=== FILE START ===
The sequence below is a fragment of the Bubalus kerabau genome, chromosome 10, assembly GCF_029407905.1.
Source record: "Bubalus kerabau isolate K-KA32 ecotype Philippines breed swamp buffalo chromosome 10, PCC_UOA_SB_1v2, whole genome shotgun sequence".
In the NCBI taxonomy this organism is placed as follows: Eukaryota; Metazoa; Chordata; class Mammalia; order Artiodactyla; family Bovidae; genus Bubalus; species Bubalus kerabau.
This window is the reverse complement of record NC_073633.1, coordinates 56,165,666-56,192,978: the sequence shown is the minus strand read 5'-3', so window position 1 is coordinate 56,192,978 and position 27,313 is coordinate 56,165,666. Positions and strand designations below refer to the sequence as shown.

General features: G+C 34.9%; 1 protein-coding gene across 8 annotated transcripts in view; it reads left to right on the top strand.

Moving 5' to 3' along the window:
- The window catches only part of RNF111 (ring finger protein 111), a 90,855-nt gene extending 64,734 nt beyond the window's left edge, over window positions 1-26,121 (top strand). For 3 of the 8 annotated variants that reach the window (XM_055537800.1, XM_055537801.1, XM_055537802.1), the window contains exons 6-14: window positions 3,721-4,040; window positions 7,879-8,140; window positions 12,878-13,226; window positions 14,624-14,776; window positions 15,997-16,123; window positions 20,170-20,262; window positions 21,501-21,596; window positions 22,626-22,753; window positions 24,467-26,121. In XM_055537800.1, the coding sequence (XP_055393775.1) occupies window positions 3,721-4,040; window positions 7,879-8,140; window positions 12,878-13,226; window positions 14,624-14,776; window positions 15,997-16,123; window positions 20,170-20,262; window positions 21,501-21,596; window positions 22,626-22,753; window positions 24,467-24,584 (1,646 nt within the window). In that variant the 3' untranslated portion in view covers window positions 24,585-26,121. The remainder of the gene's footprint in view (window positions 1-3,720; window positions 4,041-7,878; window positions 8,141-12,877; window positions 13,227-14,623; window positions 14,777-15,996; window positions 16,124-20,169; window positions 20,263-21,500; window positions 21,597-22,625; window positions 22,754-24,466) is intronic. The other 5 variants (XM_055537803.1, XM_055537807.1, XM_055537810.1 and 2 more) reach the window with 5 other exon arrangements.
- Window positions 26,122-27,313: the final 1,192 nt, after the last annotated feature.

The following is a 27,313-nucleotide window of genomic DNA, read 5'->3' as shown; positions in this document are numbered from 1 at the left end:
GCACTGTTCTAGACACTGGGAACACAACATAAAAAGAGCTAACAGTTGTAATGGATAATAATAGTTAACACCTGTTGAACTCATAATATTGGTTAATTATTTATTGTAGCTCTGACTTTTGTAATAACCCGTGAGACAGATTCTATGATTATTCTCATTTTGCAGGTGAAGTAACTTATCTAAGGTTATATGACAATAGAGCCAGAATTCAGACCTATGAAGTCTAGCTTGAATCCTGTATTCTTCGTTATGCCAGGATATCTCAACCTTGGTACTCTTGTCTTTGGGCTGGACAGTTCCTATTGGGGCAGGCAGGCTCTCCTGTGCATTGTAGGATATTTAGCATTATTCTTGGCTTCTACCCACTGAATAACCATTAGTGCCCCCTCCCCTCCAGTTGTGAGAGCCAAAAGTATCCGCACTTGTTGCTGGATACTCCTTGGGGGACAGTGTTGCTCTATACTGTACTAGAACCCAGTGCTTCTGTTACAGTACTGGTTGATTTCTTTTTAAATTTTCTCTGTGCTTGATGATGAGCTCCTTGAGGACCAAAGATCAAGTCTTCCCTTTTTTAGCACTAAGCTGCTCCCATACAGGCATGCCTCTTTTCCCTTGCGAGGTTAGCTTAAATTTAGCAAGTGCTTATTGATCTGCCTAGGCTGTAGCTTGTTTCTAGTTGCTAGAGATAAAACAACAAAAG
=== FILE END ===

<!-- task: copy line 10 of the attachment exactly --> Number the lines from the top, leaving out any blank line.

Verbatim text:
GCACTGTTCTAGACACTGGGAACACAACATAAAAAGAGCTAACAGTTGTAATGGATAATAATAGTTAACACCTGTTGAACTCATAATATTGGTTAATTATTTATTGTAGCTCTGACTTTTGTAATAACCCGTGAGACAGATTCTATGATTATTCTCATTTTGCAGGTGAAGTAACTTATCTAAGGTTATATGACAATAGAGCCAGAATTCAGACCTATGAAGTCTAGCTTGAATCCTGTATTCTTCGTTATGCCAGGATATCTCAACCTTGGTACTCTTGTCTTTGGGCTGGACAGTTCCTATTGGGGCAGGCAGGCTCTCCTGTGCATTGTAGGATATTTAGCATTATTCTTGGCTTCTACCCACTGAATAACCATTAGTGCCCCCTCCCCTCCAGTTGTGAGAGCCAAAAGTATCCGCACTTGTTGCTGGATACTCCTTGGGGGACAGTGTTGCTCTATACTGTACTAGAACCCAGTGCTTCTGTTACAGTACTGGTTGATTTCTTTTTAAATTTTCTCTGTGCTTGATGATGAGCTCCTTGAGGACCAAAGATCAAGTCTTCCCTTTTTTAGCACTAAGCTGCTCCCATACAGGCATGCCTCTTTTCCCTTGCGAGGTTAGCTTAAATTTAGCAAGTGCTTATTGATCTGCCTAGGCTGTAGCTTGTTTCTAGTTGCTAGAGATAAAACAACAAAAG